Blessings Abound!

I have complained many times in my life about the outrageous cost of insurance. I’ve called it “legalized extortion”, and I still feel that way in most respects. I think it is ludicrous how much money goes out the window each month for homeowners, car, medical, disability, life, dental and vision coverage. It’s scary, really.

However, right now I am not complaining. I am feeling so grateful for our medical insurance, of which we pay 100%, through my hubby’s company. My medical bills keep rolling in; a new one arrives almost daily. I couldn’t even tell you how much everything has totalled to date with all the labs, radiology, office visits and surgery. The hospital bill, itself, was over $24,000. Last night we got a notice from our insurance provider that our amount of the hospital bill is less than $1000!!! We paid a $250 co-pay when I was admitted to the hospital so our remaining balance is actually just under $700!

I don’t know how we would have managed my thyroid surgery without the insurance. I am certain that I would not have had the same level of care that I received if I were on some government program, or simply had no insurance coverage. And the bills? OMG! They would have devastated us financially.

So today I am thankful for the blessing of good health care insurance. It’s a necessity in today’s world, and such a blessing to someone, like me, who has had some serious health issues lately. We work hard and fork over a lot of money out of our own pockets every single payday, but it is so worth it when you realize you could have been stuck with more than $40K (at least) in debt and it will probably end up costing less than $5K in the long run.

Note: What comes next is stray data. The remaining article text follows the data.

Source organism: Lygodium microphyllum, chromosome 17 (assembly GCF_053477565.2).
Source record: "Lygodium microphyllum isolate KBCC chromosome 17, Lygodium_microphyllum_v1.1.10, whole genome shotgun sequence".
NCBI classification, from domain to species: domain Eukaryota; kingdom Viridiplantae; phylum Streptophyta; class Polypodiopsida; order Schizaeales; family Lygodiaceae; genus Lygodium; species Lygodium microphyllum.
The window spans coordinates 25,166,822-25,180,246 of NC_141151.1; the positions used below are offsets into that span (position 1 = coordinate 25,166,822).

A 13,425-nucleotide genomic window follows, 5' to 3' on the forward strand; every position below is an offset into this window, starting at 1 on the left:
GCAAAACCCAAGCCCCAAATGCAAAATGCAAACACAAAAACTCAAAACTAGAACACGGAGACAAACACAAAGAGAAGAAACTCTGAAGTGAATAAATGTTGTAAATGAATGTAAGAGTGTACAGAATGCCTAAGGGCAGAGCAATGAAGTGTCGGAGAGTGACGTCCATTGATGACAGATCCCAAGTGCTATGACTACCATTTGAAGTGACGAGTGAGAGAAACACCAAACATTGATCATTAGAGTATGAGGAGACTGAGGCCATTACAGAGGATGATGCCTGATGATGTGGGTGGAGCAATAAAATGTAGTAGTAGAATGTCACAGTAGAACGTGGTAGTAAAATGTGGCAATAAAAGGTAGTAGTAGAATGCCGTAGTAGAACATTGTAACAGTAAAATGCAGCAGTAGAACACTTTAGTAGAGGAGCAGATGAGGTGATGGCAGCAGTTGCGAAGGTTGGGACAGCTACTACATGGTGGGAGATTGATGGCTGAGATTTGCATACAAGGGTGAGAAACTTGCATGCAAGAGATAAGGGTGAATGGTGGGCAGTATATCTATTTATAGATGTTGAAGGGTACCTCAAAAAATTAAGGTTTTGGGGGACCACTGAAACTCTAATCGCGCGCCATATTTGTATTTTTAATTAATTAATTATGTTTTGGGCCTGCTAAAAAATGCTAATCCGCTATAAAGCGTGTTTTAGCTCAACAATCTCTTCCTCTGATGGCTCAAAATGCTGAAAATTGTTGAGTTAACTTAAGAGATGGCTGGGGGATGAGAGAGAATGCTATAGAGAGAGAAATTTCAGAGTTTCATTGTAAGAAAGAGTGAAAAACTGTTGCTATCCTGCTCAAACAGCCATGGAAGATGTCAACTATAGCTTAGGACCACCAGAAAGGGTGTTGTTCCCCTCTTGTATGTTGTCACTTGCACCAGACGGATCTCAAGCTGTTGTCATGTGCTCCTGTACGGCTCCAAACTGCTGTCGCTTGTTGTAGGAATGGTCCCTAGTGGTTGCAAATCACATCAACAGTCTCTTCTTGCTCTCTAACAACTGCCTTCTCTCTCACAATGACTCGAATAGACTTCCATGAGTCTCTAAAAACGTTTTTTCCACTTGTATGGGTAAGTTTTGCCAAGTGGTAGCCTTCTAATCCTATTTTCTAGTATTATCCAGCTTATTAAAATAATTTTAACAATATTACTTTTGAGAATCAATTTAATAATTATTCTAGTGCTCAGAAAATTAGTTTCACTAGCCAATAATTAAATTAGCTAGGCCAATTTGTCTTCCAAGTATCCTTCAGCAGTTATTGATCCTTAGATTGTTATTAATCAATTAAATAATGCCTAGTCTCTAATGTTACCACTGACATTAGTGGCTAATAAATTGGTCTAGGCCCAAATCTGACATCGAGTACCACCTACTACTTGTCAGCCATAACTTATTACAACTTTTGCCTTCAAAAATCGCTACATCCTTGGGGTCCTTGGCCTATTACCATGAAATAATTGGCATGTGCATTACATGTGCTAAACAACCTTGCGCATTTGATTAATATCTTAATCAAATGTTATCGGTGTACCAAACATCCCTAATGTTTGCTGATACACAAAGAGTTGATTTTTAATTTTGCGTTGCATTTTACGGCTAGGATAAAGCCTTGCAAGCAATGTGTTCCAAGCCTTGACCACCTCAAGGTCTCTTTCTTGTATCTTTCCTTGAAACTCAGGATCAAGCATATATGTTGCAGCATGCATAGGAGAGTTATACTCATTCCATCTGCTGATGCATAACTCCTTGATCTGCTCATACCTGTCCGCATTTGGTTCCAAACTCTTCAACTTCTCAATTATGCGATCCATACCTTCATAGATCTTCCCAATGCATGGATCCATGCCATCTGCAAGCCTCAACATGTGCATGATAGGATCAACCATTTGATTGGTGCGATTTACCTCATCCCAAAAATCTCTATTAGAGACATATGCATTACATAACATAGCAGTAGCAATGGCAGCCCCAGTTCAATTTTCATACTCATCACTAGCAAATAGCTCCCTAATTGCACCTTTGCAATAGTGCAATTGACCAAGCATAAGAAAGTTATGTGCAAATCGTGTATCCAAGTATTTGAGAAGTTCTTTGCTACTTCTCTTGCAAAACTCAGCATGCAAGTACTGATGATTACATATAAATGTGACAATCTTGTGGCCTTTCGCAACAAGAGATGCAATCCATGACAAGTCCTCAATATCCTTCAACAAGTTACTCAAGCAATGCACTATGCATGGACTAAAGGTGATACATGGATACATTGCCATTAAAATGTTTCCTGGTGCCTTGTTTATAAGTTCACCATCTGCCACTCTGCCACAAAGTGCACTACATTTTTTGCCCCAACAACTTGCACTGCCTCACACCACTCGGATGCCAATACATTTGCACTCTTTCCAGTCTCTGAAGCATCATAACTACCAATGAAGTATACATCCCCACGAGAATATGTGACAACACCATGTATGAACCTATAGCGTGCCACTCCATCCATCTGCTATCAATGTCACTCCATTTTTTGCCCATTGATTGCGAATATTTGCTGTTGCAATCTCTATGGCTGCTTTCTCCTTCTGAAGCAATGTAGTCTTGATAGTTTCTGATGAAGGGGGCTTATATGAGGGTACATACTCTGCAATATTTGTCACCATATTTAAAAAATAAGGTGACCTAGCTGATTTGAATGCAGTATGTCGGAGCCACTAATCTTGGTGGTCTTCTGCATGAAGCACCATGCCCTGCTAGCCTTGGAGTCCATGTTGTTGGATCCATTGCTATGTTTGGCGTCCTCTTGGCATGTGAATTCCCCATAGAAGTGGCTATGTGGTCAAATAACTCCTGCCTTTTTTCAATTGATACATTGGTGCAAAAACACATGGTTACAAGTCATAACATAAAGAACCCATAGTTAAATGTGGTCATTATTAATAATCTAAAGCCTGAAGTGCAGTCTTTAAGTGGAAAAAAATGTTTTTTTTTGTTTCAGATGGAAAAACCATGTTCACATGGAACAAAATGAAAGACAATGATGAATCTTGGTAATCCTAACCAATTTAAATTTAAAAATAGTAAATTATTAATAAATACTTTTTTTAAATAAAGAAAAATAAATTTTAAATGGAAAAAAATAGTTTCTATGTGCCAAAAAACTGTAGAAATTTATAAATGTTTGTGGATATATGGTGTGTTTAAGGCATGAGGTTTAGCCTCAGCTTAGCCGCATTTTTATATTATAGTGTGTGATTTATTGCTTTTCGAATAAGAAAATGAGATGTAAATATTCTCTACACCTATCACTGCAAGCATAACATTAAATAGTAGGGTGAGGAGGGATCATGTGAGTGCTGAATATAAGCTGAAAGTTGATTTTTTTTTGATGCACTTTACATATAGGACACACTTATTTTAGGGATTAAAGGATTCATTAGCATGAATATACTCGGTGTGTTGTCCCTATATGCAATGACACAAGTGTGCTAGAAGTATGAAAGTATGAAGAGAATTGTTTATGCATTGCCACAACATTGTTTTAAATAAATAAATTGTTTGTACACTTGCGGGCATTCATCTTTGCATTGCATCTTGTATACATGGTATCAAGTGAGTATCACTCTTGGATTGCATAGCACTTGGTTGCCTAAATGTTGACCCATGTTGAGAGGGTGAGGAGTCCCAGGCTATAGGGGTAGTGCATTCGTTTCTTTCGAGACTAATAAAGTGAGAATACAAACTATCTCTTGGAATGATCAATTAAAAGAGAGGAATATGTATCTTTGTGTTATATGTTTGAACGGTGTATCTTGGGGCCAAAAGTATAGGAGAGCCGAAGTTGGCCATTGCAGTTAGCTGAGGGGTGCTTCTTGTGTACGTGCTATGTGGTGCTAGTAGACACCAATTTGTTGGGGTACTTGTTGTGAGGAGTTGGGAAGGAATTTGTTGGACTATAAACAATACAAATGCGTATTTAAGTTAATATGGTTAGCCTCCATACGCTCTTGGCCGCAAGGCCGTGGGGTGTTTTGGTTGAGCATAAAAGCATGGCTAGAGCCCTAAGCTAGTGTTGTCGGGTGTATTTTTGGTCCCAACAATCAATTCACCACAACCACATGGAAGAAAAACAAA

2 thoughts on “Blessings Abound!

  1. It hurts to know that some people don’t have coverage. In this day and age, in this country – this just shouldn’t be! I’m so glad you weren’t burdened with any of those bills!

    I started my adult life with a mountain of debt from lack of coverage. Five months shy of my 19th birthday, my appendix ruptured, which caused a life-threatening systemic infection just two days before I left home for college. While I’m extremely thankful I was still home when it happened, I was hospitalized for a month and a half and my recovery period lasted two additional months and required outpatient and visiting nurse services.

    I incurred a debt of close to $40k. The nail in the coffin? I was no longer considered a student, I was over 18 and therefore not covered by my dad’s plan. We fought tooth and nail, and lost. Mercifully, a local medical college stepped in and helped out: they paid 75% of the bills in exchange for allowing them to do a case study including access to my medical records with focus on some experimental treatment that I had received.

  2. I’m so glad that you had insurance, too. I remember the days, all too well, when ED would change jobs (again) and leave the kids with no coverage. I worried so very much, almost daily, that Shaggy would end up hospitalized with pneumonia resulting from his asthma and we would end up saddled with mountains of debt. It’s a very real possibility, unfortunately, when you don’t have coverage.

    I’m thankful that you had coverage, that you received good care, and that you are recovering.

    I love you bunches!

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